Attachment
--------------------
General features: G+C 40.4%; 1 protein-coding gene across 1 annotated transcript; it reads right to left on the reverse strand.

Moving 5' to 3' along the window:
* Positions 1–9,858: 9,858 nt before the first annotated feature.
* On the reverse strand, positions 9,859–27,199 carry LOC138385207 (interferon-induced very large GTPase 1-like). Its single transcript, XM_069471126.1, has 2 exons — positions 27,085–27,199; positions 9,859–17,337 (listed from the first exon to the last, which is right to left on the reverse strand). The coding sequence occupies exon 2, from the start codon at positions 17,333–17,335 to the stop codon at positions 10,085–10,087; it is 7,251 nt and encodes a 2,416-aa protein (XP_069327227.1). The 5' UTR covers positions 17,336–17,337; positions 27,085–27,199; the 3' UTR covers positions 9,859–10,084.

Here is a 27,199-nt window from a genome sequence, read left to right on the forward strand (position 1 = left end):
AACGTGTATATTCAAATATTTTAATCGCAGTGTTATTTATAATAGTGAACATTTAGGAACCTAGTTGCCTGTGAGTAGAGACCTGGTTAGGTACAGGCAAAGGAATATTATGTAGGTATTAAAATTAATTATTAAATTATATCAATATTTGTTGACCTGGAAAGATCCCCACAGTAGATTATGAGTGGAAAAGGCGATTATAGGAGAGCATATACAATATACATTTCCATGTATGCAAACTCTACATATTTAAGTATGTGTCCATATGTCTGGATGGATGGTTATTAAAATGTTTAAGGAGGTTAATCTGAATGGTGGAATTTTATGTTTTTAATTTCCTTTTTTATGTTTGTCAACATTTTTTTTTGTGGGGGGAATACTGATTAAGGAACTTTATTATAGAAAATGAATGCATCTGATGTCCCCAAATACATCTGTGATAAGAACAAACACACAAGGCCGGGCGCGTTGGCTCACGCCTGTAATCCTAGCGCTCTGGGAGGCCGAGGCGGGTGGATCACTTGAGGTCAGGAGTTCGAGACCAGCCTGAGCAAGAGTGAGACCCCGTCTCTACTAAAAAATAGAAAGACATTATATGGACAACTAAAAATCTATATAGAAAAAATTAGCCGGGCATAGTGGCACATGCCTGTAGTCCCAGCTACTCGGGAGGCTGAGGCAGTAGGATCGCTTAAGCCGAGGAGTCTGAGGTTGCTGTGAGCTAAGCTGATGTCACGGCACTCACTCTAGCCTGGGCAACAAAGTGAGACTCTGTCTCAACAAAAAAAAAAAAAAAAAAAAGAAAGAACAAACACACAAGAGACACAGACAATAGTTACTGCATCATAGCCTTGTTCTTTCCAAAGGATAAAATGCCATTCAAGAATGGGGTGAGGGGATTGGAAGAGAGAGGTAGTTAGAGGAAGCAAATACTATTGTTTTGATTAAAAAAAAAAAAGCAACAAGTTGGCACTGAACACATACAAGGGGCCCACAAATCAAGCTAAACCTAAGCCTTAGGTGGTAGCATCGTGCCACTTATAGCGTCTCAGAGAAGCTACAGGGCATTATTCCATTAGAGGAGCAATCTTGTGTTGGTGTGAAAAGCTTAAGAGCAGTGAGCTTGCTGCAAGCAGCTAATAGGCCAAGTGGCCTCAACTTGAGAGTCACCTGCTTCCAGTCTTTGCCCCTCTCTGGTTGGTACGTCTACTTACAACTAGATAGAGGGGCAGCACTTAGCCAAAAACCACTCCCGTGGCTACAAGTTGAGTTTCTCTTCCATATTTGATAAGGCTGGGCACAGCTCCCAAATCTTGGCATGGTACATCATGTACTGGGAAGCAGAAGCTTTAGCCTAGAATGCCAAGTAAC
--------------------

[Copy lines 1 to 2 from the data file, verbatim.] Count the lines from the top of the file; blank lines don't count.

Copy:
General features: G+C 40.4%; 1 protein-coding gene across 1 annotated transcript; it reads right to left on the reverse strand.

Moving 5' to 3' along the window: